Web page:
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Host to some very hard steep mountains routes in a unique canyon right near a great swimming hole.


2 sectors at present developed. Mostly hard climbing thru some steep territory. Many projects and many more lines to bolt.

Access issues inherited from Blue Mountains

The Blue Mountains are a World Heritage listed area. The Grose Valley, the cliffs around Katoomba and much of the Narrow Neck peninsula are part of the Blue Mountains National Park which is managed by the NPWS. The Western Escarpment - where most of the climbing is - is Crown Land managed by the BMCC. While the NPWS Plan of Management nominates several locations in the National Park where rock climbing is deemed appropriate, the majority of the climbing remains unacknowledged. To maintain access our best approach is to 'Respect Native Habitat, Tread Softly and Leave No Trace'. Do not cut flora and keep any tracks and infrastructure as minimal as possible.

Practically all crags are either in National Park or in council reserve: dog owners are reminded that dogs are not allowed in National Parks at any time and fines have been issued, while for crags on council reserve the BMCC leash law requires that dogs be on-leash.


Located at Mini Ha Ha Falls, Katoomba. Follow the walking track past lookout, until the intersection for the falls. Head straight ahead here for the den, following track down to the creek and crossing creek up to the obvious cave and walls opposite. For sunny side, head to the right around the base of the cliff till you come to the routes, approx 5 mins from the track intersection.

Ethic inherited from Blue Mountains

Although sport climbing is well entrenched as the most popular form of Blueys climbing, mixed-climbing on gear and bolts has generally been the rule over the long term. Please try to use available natural gear where possible, and do not bolt cracks or potential trad climbs.

Because of the softness of Blue Mountains sandstone, bolting should only be done by those with a solid knowledge of glue-in equipping. A recent fatality serves as a reminder that this is not an area to experiment with bolting.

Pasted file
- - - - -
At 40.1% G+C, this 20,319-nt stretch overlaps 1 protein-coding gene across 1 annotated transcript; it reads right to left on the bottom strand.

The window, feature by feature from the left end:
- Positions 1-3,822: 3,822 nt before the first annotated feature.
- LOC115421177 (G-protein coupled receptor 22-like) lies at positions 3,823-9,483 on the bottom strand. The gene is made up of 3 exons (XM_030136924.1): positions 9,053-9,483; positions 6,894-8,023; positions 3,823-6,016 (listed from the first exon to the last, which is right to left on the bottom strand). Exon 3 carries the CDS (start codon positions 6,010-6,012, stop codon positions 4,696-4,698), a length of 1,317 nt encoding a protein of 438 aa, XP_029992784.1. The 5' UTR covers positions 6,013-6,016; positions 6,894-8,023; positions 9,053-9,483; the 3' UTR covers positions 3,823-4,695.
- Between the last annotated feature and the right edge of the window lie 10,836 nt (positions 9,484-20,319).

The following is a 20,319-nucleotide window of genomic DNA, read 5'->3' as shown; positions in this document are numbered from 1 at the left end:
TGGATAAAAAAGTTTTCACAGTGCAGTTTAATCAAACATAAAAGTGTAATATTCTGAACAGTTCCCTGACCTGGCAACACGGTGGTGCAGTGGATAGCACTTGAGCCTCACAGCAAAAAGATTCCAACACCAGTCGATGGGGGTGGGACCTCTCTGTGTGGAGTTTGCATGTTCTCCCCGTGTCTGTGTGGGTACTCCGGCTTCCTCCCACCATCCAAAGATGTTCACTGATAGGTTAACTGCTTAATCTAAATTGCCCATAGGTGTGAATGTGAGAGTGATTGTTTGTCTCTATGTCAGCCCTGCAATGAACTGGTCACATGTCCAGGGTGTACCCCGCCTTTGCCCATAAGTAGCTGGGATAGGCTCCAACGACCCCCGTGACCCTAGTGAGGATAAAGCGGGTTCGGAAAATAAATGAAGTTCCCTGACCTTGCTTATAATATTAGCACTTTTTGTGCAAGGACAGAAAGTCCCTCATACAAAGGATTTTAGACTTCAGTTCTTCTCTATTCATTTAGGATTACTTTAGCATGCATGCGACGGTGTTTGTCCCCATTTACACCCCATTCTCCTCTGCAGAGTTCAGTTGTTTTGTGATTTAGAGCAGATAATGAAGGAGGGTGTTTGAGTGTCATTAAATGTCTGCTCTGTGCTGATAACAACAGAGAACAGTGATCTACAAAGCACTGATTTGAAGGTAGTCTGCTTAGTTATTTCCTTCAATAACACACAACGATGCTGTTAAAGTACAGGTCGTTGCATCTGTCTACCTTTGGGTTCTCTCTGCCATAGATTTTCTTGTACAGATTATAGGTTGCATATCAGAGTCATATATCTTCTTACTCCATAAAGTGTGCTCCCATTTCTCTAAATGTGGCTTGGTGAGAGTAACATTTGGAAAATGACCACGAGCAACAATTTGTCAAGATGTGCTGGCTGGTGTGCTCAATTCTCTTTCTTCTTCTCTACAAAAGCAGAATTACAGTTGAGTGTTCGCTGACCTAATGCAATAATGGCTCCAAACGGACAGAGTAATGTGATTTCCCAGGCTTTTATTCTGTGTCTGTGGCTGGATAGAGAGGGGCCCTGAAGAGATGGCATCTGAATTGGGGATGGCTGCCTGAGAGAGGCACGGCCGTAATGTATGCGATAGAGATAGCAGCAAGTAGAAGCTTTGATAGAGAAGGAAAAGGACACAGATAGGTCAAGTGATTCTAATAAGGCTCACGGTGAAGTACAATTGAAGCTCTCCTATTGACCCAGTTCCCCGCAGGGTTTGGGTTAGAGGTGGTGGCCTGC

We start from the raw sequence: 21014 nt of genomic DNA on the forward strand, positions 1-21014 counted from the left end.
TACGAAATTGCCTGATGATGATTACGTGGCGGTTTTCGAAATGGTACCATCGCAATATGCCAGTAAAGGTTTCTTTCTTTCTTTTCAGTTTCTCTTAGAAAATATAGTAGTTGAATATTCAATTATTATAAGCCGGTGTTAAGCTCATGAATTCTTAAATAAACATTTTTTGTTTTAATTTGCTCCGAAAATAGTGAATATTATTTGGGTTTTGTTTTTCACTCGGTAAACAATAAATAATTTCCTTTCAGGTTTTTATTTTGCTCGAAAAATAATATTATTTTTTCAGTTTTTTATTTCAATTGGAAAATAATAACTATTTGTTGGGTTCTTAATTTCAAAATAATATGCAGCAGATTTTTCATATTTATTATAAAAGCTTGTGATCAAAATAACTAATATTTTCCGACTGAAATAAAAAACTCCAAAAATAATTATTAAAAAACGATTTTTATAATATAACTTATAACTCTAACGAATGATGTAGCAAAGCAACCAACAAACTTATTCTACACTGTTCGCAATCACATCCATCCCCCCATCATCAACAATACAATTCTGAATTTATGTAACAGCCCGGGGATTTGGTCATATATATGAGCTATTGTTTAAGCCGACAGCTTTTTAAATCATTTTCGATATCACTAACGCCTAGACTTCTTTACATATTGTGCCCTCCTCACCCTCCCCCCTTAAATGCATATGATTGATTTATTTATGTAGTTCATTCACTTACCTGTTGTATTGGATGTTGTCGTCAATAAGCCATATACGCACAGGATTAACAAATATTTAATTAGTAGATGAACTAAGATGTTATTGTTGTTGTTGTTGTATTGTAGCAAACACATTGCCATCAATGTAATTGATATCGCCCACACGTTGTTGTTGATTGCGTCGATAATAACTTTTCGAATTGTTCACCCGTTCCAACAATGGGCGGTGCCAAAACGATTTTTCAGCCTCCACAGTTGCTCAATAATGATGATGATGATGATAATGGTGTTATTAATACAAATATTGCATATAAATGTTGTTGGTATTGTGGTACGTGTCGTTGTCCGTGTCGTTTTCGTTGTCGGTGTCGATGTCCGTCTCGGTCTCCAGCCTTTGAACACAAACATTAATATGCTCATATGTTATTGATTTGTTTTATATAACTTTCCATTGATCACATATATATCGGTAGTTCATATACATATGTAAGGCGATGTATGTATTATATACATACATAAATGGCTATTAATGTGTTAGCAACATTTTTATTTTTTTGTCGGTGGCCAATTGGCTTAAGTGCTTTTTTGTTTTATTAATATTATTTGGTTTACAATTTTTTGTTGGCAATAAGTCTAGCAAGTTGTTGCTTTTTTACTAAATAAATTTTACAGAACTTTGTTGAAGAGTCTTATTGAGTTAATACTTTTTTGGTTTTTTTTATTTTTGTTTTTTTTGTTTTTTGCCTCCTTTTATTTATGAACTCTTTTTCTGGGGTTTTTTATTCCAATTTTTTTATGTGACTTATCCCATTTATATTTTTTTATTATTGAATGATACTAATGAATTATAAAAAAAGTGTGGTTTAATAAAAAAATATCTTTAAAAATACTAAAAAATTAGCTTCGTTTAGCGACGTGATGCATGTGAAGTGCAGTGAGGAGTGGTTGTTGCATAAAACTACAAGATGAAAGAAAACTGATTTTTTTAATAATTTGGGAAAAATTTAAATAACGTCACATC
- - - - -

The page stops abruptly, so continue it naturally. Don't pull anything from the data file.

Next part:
If you do need to top rope, please do it through your own gear as the wear on the anchors is both difficult and expensive to maintain.

It would be appreciated if brushing of holds becomes part of your climbing routine - do it with a soft bristled brush and never a steel brush!

The removal of vegetation - both from the cliff bases and the climbs - is not seen as beneficial to aesthetics of the environment nor to our access to it. However, the fast growing scrub can conceal walking tracks in mere months, so bringing a pair of secaturs and pruning as you walk is a good way of helping out with the constant task of track maintenance. Some appropriately discreet pruning is a far better alternative then track braiding (which causes far more damage). It's also a good warmup for your forearms! However, do so only on Council land and not in the National Park.


View historical timeline

(Copyrite Breezy, Climb,org) Developed by a cast of thousands during 2004/05 with development no where near complete. There are some very old bolted routes (Carrigan era) at the actual falls, please do not climb these routes as the bolts are crap and locals swim at the falls quite regularly and unwanted attention may be gained. Also no new routes in this area either, please. Have some respect for the locals and bushwalkers if you do decide to climb here or bolt.



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The Den Cliff
Sunnyside Cliff


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